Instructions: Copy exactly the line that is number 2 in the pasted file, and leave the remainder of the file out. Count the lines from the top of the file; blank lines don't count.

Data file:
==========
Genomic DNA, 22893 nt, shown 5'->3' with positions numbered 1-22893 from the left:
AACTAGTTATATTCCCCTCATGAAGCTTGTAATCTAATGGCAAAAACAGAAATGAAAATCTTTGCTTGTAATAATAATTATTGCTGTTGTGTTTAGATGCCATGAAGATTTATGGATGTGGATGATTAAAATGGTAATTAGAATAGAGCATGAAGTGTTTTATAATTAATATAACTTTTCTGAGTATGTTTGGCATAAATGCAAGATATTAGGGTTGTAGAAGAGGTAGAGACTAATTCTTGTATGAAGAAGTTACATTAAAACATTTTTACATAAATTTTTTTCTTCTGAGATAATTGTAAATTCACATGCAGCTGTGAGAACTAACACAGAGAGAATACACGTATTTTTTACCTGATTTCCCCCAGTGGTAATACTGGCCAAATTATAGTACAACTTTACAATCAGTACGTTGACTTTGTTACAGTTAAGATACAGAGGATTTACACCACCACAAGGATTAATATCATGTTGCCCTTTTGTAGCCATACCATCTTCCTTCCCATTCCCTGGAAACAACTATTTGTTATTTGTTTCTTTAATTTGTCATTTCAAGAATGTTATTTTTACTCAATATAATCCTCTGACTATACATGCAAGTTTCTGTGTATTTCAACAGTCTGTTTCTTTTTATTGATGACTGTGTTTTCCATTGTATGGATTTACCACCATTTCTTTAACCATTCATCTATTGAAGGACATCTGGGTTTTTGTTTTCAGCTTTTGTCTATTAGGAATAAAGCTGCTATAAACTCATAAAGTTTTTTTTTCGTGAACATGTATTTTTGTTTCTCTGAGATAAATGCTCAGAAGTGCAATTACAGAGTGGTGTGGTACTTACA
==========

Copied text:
AACTAGTTATATTCCCCTCATGAAGCTTGTAATCTAATGGCAAAAACAGAAATGAAAATCTTTGCTTGTAATAATAATTATTGCTGTTGTGTTTAGATGCCATGAAGATTTATGGATGTGGATGATTAAAATGGTAATTAGAATAGAGCATGAAGTGTTTTATAATTAATATAACTTTTCTGAGTATGTTTGGCATAAATGCAAGATATTAGGGTTGTAGAAGAGGTAGAGACTAATTCTTGTATGAAGAAGTTACATTAAAACATTTTTACATAAATTTTTTTCTTCTGAGATAATTGTAAATTCACATGCAGCTGTGAGAACTAACACAGAGAGAATACACGTATTTTTTACCTGATTTCCCCCAGTGGTAATACTGGCCAAATTATAGTACAACTTTACAATCAGTACGTTGACTTTGTTACAGTTAAGATACAGAGGATTTACACCACCACAAGGATTAATATCATGTTGCCCTTTTGTAGCCATACCATCTTCCTTCCCATTCCCTGGAAACAACTATTTGTTATTTGTTTCTTTAATTTGTCATTTCAAGAATGTTATTTTTACTCAATATAATCCTCTGACTATACATGCAAGTTTCTGTGTATTTCAACAGTCTGTTTCTTTTTATTGATGACTGTGTTTTCCATTGTATGGATTTACCACCATTTCTTTAACCATTCATCTATTGAAGGACATCTGGGTTTTTGTTTTCAGCTTTTGTCTATTAGGAATAAAGCTGCTATAAACTCATAAAGTTTTTTTTTCGTGAACATGTATTTTTGTTTCTCTGAGATAAATGCTCAGAAGTGCAATTACAGAGTGGTGTGGTACTTACA